Other thing was about the UE related analytics which includes UE mobility analytics, UE communication analytics, Expected UE behavior parameter, Related network data analytics and abnormal behavior related network data analytics.

The NWDAF can also provide user data congestion related analytics. This can be done by one time reporting or continuous reporting in the form of statistics or prediction or both to any other network function. 

QoS sustainability analytics, this is where the consumer of QoS sustainability analytics may request NWDAF analytics information regarding the QoS change statistic for a specific period in the past in a certain area or the likelihood of QoS change for a specific period in future, in certain areas.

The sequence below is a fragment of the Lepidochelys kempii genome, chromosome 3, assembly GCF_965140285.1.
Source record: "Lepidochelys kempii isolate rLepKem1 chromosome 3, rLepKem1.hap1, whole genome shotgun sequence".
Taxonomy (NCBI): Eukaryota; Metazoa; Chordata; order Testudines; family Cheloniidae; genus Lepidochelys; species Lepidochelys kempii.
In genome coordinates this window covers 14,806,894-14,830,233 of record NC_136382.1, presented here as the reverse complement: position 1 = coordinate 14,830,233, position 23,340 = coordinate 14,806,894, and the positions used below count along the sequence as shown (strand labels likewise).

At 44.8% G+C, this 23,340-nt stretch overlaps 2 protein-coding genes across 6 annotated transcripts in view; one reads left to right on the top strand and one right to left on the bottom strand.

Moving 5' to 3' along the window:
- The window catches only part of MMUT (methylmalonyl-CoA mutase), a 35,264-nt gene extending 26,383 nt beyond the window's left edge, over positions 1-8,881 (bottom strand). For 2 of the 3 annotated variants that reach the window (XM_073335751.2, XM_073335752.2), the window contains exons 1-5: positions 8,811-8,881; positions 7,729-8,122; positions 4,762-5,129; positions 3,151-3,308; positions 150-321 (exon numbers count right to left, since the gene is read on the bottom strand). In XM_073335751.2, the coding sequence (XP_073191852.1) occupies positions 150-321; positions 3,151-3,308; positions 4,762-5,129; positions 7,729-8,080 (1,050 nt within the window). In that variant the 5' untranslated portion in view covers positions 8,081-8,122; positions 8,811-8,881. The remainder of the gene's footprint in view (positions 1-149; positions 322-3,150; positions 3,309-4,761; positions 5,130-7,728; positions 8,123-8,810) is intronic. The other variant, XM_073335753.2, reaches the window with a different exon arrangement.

In Release 17, studies are ongoing for network automation phase 2. This includes some leftover from Release 16 such as UE driven analytics, how to ensure that slice SLA is guaranteed and then also new functionality is being discussed that includes things like support for multiple NWDAF instance in one PLMN including hierarchies, how to enable real-time or near-real-time NWDAF communications, how to enable NWDAF assisted user pane optimization and last which is very interesting is about interaction between NWDAF and AI model and training service owned by the operator.

This article on TM Forum talks about NWDAF deployment challenges and recommendations:

To deploy NWDAF, CSPs may encounter these challenges:

  • Some network function vendors may not be standards compliant or have interfaces to provide data or receive analytics services.
  • Integrating NWDAF with existing analytics applications until a 4G network is deployed is crucial as aggregated network data is needed to make decisions for centralized analytics use cases.